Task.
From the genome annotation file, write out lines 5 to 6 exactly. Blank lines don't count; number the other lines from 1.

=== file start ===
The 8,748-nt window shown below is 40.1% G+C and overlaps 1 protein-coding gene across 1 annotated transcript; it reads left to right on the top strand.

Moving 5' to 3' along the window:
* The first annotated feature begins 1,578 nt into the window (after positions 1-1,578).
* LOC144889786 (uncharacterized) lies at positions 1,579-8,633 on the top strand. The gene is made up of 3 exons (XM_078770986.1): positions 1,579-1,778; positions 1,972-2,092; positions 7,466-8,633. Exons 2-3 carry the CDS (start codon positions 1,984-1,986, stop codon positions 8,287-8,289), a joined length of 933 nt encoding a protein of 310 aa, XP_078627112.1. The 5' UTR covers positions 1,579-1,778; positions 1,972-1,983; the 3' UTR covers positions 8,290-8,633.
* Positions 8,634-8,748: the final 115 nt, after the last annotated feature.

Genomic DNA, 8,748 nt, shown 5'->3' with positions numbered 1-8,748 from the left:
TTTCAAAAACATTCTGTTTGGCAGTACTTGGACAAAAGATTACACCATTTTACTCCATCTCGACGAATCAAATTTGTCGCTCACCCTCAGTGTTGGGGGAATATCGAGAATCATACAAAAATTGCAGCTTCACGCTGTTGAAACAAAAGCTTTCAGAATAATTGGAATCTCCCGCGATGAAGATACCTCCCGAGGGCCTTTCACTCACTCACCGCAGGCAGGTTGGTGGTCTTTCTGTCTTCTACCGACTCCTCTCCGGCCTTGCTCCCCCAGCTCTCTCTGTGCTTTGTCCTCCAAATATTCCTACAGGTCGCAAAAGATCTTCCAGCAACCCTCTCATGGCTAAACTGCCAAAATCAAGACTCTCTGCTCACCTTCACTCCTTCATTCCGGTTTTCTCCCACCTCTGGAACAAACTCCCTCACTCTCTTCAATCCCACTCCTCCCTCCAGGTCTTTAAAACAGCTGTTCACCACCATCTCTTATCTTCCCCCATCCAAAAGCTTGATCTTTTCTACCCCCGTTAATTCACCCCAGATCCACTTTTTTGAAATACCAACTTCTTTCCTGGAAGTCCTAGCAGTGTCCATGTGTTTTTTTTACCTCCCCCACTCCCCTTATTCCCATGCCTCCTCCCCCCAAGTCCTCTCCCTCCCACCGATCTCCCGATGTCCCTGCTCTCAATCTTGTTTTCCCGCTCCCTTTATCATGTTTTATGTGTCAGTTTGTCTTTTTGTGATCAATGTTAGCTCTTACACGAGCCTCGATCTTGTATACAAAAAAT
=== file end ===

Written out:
* Positions 8,634-8,748: the final 115 nt, after the last annotated feature.

Genomic DNA, 8,748 nt, shown 5'->3' with positions numbered 1-8,748 from the left: